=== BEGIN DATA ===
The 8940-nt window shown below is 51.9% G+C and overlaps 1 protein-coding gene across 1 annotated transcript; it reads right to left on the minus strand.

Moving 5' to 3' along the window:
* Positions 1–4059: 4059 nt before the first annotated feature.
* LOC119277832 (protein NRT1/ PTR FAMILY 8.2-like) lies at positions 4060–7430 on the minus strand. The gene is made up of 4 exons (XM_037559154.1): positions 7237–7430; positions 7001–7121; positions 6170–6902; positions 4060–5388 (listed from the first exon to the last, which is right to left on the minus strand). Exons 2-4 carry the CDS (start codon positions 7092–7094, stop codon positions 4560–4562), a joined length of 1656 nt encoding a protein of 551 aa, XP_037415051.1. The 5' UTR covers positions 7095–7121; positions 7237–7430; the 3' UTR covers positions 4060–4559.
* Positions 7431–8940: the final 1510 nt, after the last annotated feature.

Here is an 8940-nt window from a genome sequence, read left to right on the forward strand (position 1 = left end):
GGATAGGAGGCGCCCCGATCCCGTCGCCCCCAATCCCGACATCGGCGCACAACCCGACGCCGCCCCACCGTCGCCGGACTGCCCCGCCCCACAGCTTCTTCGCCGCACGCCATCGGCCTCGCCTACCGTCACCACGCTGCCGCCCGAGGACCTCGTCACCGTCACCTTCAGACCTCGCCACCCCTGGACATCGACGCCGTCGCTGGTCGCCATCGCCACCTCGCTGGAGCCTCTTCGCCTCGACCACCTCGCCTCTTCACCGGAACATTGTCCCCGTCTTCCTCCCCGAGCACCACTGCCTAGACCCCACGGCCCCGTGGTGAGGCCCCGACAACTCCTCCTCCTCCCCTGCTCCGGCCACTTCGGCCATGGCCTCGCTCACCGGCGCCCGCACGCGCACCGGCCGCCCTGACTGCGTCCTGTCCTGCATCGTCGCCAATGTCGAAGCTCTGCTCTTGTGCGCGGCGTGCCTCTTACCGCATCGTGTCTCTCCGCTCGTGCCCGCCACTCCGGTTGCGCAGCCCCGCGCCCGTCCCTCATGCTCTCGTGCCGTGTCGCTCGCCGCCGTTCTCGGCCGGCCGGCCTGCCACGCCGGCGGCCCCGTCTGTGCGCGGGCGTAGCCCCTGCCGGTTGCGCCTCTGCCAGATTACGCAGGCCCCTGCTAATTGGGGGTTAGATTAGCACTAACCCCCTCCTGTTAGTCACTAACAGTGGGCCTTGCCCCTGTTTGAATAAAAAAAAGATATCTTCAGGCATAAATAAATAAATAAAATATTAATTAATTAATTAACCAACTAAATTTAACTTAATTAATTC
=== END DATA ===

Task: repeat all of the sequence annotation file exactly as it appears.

The 8940-nt window shown below is 51.9% G+C and overlaps 1 protein-coding gene across 1 annotated transcript; it reads right to left on the minus strand.

Moving 5' to 3' along the window:
* Positions 1–4059: 4059 nt before the first annotated feature.
* LOC119277832 (protein NRT1/ PTR FAMILY 8.2-like) lies at positions 4060–7430 on the minus strand. The gene is made up of 4 exons (XM_037559154.1): positions 7237–7430; positions 7001–7121; positions 6170–6902; positions 4060–5388 (listed from the first exon to the last, which is right to left on the minus strand). Exons 2-4 carry the CDS (start codon positions 7092–7094, stop codon positions 4560–4562), a joined length of 1656 nt encoding a protein of 551 aa, XP_037415051.1. The 5' UTR covers positions 7095–7121; positions 7237–7430; the 3' UTR covers positions 4060–4559.
* Positions 7431–8940: the final 1510 nt, after the last annotated feature.

Here is an 8940-nt window from a genome sequence, read left to right on the forward strand (position 1 = left end):
GGATAGGAGGCGCCCCGATCCCGTCGCCCCCAATCCCGACATCGGCGCACAACCCGACGCCGCCCCACCGTCGCCGGACTGCCCCGCCCCACAGCTTCTTCGCCGCACGCCATCGGCCTCGCCTACCGTCACCACGCTGCCGCCCGAGGACCTCGTCACCGTCACCTTCAGACCTCGCCACCCCTGGACATCGACGCCGTCGCTGGTCGCCATCGCCACCTCGCTGGAGCCTCTTCGCCTCGACCACCTCGCCTCTTCACCGGAACATTGTCCCCGTCTTCCTCCCCGAGCACCACTGCCTAGACCCCACGGCCCCGTGGTGAGGCCCCGACAACTCCTCCTCCTCCCCTGCTCCGGCCACTTCGGCCATGGCCTCGCTCACCGGCGCCCGCACGCGCACCGGCCGCCCTGACTGCGTCCTGTCCTGCATCGTCGCCAATGTCGAAGCTCTGCTCTTGTGCGCGGCGTGCCTCTTACCGCATCGTGTCTCTCCGCTCGTGCCCGCCACTCCGGTTGCGCAGCCCCGCGCCCGTCCCTCATGCTCTCGTGCCGTGTCGCTCGCCGCCGTTCTCGGCCGGCCGGCCTGCCACGCCGGCGGCCCCGTCTGTGCGCGGGCGTAGCCCCTGCCGGTTGCGCCTCTGCCAGATTACGCAGGCCCCTGCTAATTGGGGGTTAGATTAGCACTAACCCCCTCCTGTTAGTCACTAACAGTGGGCCTTGCCCCTGTTTGAATAAAAAAAAGATATCTTCAGGCATAAATAAATAAATAAAATATTAATTAATTAATTAACCAACTAAATTTAACTTAATTAATTC